Two out of three isn't half bad.
Let me lay out the scenario for you. You're in an arcade (a dying breed of attraction, I know, but work with me here). You're standing before two machines: Time Crisis 4, a cover-based rail-shooter; and Deadstorm Pirates, a virtual carbon-copy of the more popular House of the Dead rail-shooter. You have $1.00, just enough to play one game. Which do you play?
[image1]Before answering, let's change the scenario. You now own both arcade games, which turns the above nightmare scenario into something of a fantasy. Your answer should now be "I'll play both games, whenever the hell I want, until I am a shade of the human being I once was because I haven't seen the sun in days oh god I'm dying but I can't stop playing because I no longer have to waste my entire paycheck trying to beat that one level you know which level I'm talking about the one with the stupid nanobugs…"
Excuse me. If it hasn't already become painfully clear, I am a huge fan of most on-rails arcade shooters, where you control nothing more than the shower of bullets. I can admit, with no small amount of shame, to wasting hundreds of quarters on these games. Which is why I want to give Time Crisis: Razing Storm an 'A+', a 100%, a super-kudos. I want to, I really do! It includes two awesome, epic games that mimic the arcade shooter experience perfectly – the health bar, the horrifying story, the addictive pick-up-and-play mechanics that are most certainly the key to draining your wallet.
It's just… the third game, the titular game that's the problem. Describing, reliving its horror, is comparable to slowly sipping unleaded gasoline. When juxtaposed against the other two games, it feels as though someone pissed in a Red Bull and handed it to me. If all there was a way to drink around the piss…
There is no singular flaw that spells failure for Razing Storm. Each unfortunate aspect works in tandem with the other, dancing in a curious form of art that seems to spell "screw you" on the winds of a flatulant elephant. The plot proceeds past "laughable", sprints through the land of "so bad, it's good", and sits firmly in "land where we take ourselves super serious despite the undeniable fact that we are sitting in crap".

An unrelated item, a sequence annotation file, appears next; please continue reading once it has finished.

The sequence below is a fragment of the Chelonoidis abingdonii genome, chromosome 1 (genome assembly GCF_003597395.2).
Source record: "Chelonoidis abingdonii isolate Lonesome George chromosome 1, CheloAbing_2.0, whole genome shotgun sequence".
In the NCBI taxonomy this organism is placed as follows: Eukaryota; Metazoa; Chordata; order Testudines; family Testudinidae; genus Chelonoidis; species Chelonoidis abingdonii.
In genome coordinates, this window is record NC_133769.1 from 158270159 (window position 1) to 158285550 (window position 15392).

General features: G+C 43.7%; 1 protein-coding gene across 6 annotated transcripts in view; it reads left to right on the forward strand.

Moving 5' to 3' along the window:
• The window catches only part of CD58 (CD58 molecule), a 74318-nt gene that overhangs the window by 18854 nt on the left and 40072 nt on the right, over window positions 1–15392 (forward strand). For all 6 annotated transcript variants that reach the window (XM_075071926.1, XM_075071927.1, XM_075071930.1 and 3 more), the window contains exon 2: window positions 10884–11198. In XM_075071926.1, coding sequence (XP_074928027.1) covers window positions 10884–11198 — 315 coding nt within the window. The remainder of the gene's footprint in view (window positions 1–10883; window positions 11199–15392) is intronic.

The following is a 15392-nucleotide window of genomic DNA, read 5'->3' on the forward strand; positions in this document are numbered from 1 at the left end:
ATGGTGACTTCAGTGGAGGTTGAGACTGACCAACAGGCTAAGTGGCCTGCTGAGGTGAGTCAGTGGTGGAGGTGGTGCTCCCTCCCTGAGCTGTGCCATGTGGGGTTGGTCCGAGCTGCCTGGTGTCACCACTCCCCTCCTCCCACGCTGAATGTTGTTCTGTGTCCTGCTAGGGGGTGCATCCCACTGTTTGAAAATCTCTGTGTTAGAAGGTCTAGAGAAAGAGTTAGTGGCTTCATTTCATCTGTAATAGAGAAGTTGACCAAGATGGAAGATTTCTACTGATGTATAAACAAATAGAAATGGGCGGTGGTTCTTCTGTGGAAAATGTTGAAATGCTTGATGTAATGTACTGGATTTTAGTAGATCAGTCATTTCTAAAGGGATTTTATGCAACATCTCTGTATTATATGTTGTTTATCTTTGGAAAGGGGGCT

[image2]The sounds are repetitive and horrifyingly overbearing, such that you cannot take five steps without your AI teammates screeching cliché dialogue or without hearing the terrifying noise of shoddily recorded gunfire. The visuals are overdone and super "awesome-ized", to the point that the environment looks to be composed of plastic, bubble wrap, and cooking spray. And the controls are so out of sync with the game.- Attempting to move in a straight line will often leave your character jumping wildly around like he's tripping on LSD.
So I'm not going to talk about Razing Storm. It's not a game worth buying, and it's not a game worth reviewing. To call it a game in the first place seems anathema to the very definition of a game. But Time Crisis 4 and Deadstorm Pirates are worth talking about.
These two games are, as described earlier, taken straight from an arcade machine. They are not meant to be played for their articulate and well-thought-out story, or even their epic graphics or wonderful sound effects. In fact, the only thing that truly sets these two apart from Razing Storm are their excellent controls and simple but fun gameplay mechanics. And that is, quite frankly, enough to turn a "crappy" game into an "awesome" game.
In Time Crisis 4, you play some sort of secret agent with wild hair. Does it really matter who you are? You use one button to move into cover (and subsequently reload), and one button to fire. When you pop out of cover, you shoot things. When things start shooting you, you move into cover.
[image3]In Deadstorm Pirates, you play as a pirate, I guess. It operates in the same manner as Time Crisis 4, but simpler; you never have to reload, and you use a single button to fire. You play through a cheesy story killing zombie pirates and giant snakes.
The difficulty curve of each game is such that, if you can beat the game without using any "continues", you must be some sort of god – and yet, the mechanics are so incredibly simple, it seems to be stylized for the sheer joy of playing for the sake of playing. There seems to be an exponential level of euphoria related to the number of players, too. Run through the game on your own, and that's a pretty good afternoon totally worth wasting, but get your friend in on the action for some couch-zombie-killin'? Best. Day. Evar.
If you decide to by Time Crisis: Razing Storm, you will do so for the sole benefit of owning Time Crisis 4 and Deadstorm Pirates, two excellent arcade titles structured around the concept of "fun for the sake of fun". And quite frankly, that alone is easily worth $40-$50.